George S. Gove Letter: August 28, 1864

   

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in Gove George S.

Editor’s Note: George Gove of the 5th New Hampshire wrote a series of letters from the Siege of Petersburg in 1864 to his sister. These letters were placed online in 2012 as: “Parsons Family Papers, Milne Special collections and Archives, University of New Hampshire, N.H.” Gove’s descendant Doug Parsons worked diligently to make these letters available for The Siege of Petersburg Online and we thank him greatly for his effort.  The transcriptions of the letters collected on this page are copyrighted by the Milne Special collections and Archives, University of New Hampshire and may not be reproduced without the express written consent of the University of New Hampshire.  All rights reserved.

August 28, 18641

Petersburg, Va
Sunday August 28/64

Dear Sister

I have not written for some time & my excuse is that I have not had time.  The 2nd Corps has been on the rampage for the past two weeks.  In the first place we went to the extreme right of the line then back to the extreme left & as Grant’s line is a very long one it was no slight job.

Two weeks ago last Friday we struck camp & went to City Point.  Saturday got aboard transport & went to Deep Bottom on the north side of the James, the same place we went to before.  Had heavy skirmishing Sunday
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& Monday. Tuesday our brigade & a Div of Cavalry made a reconnaissance towards Richmond.  We went within 6 miles of Richmond, encountered a strong force of the enemy. Had a sharp little fight & came very near being taken prisoner the whole night.

Saturday night we came back by marching all night.  Rested in an old camp a few hours Sunday—a week ago today.  Then marched to the left where the 5th and 9th corps had cut the Weldon RR. Monday we commenced to turn up the RR.  Tuesday night we got as far as Reams Station. The next day we destroyed the tracks to a point about 2 miles down & then returned to Reams Station again.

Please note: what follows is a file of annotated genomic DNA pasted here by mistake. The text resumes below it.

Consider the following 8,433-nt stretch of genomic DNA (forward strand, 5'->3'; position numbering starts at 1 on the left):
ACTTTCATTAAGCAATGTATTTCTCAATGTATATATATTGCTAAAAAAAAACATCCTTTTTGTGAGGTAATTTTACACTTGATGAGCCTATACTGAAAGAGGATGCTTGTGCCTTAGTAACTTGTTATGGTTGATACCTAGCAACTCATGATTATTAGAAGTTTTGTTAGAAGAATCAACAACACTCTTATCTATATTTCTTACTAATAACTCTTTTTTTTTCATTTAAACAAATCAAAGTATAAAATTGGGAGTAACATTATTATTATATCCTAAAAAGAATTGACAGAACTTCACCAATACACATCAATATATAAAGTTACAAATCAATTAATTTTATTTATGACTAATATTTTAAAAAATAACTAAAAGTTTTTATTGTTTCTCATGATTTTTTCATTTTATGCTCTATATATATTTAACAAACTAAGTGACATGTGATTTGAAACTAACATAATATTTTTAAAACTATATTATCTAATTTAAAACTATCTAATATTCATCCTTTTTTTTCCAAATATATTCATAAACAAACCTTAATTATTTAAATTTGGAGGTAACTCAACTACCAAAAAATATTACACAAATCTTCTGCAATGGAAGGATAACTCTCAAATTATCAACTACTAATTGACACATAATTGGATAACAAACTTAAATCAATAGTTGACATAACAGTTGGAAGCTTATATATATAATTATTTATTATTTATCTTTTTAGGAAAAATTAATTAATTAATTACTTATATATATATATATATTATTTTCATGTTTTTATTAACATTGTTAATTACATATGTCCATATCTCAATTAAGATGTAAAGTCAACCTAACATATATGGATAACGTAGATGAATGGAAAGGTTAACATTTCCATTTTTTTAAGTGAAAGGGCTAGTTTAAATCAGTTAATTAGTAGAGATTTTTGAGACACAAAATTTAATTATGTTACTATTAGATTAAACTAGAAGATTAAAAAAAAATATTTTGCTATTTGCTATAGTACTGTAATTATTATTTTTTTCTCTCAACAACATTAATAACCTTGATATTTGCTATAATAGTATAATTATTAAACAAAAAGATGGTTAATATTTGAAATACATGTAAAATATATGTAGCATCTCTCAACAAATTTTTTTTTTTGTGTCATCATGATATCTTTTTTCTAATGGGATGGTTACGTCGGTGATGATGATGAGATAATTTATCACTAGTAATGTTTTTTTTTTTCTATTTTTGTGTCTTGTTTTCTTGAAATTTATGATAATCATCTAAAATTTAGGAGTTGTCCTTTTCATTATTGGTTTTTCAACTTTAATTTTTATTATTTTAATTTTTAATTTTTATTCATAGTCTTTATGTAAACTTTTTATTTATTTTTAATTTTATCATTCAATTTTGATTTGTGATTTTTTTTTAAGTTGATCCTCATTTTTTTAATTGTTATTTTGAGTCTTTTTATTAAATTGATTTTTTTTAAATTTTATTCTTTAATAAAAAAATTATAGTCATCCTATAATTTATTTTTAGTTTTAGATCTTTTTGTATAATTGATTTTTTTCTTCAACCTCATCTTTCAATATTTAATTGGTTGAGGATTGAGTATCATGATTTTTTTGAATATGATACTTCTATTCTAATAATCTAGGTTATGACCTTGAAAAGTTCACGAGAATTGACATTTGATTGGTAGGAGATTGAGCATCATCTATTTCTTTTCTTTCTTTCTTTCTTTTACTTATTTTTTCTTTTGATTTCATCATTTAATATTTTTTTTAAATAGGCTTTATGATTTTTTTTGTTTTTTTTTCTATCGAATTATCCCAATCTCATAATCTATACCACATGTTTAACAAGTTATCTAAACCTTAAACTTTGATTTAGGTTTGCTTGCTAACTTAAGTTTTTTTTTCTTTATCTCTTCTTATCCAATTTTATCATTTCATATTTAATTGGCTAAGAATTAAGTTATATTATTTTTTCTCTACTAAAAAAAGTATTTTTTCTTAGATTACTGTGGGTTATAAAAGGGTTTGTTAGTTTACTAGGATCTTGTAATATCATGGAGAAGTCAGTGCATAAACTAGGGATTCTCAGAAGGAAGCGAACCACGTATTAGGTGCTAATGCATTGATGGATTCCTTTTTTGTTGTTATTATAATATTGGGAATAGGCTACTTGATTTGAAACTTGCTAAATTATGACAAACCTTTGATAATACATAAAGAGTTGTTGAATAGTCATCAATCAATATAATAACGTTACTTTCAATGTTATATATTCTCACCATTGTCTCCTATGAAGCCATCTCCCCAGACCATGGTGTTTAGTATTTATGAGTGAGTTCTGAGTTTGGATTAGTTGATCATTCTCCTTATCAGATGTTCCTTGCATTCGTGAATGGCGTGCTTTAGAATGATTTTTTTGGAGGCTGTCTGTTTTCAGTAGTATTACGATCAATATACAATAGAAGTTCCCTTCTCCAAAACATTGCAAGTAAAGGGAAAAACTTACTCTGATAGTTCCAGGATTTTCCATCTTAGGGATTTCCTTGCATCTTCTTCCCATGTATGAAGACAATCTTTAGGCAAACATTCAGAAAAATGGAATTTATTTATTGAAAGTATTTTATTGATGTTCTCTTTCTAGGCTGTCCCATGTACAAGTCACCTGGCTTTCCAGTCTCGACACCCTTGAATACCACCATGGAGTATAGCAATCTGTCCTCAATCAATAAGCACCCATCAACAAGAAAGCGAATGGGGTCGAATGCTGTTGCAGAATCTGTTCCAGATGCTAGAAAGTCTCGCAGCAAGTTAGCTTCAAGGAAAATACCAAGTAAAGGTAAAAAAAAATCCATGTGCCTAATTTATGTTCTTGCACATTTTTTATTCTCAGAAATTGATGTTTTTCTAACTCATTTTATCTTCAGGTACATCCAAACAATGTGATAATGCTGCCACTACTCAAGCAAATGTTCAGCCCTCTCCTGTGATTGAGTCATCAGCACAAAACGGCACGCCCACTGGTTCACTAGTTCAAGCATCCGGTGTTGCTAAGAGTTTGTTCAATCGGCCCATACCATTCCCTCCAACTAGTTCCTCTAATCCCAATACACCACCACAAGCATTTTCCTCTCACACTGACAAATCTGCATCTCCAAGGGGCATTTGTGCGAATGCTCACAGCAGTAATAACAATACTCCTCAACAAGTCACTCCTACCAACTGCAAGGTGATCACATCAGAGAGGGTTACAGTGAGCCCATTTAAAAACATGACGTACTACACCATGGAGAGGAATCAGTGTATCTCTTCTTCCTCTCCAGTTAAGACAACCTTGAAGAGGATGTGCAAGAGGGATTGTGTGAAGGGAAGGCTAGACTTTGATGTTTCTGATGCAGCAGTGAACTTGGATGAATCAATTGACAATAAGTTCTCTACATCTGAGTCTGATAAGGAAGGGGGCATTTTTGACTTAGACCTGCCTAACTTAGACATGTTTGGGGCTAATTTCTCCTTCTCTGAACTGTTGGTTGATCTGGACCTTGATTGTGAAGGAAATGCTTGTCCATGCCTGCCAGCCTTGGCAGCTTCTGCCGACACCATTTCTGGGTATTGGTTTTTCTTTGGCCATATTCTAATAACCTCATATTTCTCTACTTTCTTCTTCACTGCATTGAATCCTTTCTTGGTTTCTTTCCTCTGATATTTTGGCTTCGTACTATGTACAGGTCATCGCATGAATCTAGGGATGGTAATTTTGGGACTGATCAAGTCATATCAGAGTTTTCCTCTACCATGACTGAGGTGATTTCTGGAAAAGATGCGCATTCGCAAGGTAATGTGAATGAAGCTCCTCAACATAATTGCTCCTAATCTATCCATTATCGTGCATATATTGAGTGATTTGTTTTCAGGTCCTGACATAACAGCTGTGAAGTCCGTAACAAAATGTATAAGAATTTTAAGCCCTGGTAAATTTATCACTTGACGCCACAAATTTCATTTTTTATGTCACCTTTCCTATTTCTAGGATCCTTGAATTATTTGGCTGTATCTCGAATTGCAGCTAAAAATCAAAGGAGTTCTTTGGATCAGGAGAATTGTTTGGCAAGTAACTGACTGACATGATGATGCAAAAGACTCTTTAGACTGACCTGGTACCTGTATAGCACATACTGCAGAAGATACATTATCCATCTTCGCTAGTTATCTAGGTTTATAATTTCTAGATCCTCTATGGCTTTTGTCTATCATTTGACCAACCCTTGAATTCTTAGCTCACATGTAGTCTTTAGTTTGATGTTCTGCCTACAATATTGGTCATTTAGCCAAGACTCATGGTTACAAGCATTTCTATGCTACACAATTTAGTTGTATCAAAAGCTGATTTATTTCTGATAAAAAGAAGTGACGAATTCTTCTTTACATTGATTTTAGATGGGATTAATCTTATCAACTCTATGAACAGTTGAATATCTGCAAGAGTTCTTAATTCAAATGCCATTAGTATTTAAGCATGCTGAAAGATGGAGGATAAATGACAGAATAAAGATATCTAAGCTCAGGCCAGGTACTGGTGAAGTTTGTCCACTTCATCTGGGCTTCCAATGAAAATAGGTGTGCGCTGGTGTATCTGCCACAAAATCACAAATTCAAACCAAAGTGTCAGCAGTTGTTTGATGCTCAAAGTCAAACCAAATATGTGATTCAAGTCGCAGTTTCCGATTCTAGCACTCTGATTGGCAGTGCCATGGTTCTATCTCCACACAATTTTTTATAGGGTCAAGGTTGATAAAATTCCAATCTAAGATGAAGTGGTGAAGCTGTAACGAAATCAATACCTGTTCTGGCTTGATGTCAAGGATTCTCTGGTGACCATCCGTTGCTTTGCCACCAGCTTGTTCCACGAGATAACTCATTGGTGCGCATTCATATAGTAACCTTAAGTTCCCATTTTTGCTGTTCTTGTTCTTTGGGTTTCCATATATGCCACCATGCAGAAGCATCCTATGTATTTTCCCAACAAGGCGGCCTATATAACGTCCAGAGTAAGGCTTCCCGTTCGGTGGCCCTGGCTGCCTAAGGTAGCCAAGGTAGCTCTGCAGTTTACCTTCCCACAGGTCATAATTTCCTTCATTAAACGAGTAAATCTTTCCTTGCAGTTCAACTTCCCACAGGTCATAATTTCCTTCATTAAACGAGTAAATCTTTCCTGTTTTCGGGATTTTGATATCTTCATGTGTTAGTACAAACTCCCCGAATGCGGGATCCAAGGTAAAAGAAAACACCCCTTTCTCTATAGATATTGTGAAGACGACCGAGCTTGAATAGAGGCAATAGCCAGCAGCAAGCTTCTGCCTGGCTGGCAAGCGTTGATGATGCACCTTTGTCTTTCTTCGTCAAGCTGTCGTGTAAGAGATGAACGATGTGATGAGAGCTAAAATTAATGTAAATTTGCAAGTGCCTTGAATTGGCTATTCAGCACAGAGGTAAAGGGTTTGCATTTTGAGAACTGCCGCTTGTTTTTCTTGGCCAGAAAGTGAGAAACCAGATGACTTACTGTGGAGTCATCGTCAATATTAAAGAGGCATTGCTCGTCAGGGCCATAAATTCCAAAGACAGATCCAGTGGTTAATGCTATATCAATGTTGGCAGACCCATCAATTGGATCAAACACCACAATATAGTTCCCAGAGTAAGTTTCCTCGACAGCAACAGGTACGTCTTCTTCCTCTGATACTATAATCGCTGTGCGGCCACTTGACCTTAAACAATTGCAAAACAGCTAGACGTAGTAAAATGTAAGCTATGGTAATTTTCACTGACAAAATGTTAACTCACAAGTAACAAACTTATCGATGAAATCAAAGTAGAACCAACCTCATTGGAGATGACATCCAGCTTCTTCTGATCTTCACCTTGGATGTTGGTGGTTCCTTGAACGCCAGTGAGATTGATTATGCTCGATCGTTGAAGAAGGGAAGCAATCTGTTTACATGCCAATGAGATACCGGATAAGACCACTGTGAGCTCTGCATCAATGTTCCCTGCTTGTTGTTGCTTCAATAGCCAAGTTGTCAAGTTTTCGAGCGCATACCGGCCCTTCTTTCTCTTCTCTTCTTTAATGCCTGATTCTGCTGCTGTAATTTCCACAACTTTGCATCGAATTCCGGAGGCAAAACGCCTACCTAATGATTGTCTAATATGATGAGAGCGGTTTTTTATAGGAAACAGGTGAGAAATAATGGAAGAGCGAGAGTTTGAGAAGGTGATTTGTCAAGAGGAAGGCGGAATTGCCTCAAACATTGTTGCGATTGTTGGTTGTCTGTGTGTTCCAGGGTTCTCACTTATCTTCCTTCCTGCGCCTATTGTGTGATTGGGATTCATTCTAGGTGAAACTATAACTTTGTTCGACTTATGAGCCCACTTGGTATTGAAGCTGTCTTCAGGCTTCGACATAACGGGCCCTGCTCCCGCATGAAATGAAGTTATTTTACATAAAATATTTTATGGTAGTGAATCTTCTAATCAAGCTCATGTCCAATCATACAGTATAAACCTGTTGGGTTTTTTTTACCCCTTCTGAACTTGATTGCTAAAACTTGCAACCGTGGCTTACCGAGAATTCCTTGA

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There was only the 1st & 2nd Divisions in the expedition, our 3rd Div being left in the breastworks in front of Petersburg. There were some old breastworks at Reams Station & there we occupied. Thursday A.M. was quiet but all felt nervous Gen Hancock was riding along the lines constantly & looked anxious. In the P.M. skirmishing commenced & then charges were made by the enemy & repulsed. About 5 o’clock a terrific charge was made prefaced by a violent shelling from their batteries which completely enfiladed our lines. The 2nd Div gave away which let a line of them in our flank & rear we had to retire in doublequick time leaving a battery in their possession our brigade reformed again and charged back retook two of the
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pieces & the works we occupied holding them till after dark & we got two guns off by hand.

We then retreated back to Williams House, & yesterday we came back here, Gen Hancock wanted to come back from Reams Station Wednesday night & asked leave of Gen Meade to do so. But Gen Meade would not allow it had we done so we would not have left a man or a gun, Hancock knew what the situation was & Meade did not. I have a very poor opinion of Gen Meade.

Hancock felt very badly about he knew we would not be able to hold the position. He exposed himself to the thickest of the fight.  He is always found where there is the most danger.

We are now camped a little to the left of our old place, don’t know how long we will stay.  This Corps is spare hand[?] and has to do all the extra work, we have not been paid yet.

I have command of 4 Cos now. I have got about tired of doing the work of others. My health is very good. Gilman Johnson is all right.

[Editors Note: Along the top of the page, cont from the back]

I got a letter from Samuel with his & the boys photographs. They are very good ones. It is almost dark & I must close
Write Soon
George

Source:

  1. Parsons Family Papers, Milne Special collections and Archives, University of New Hampshire, N.H. The transcription of the letter on this page is copyrighted by the Milne Special collections and Archives, University of New Hampshire and may not be reproduced without the express written consent of the University of New Hampshire. All rights reserved.

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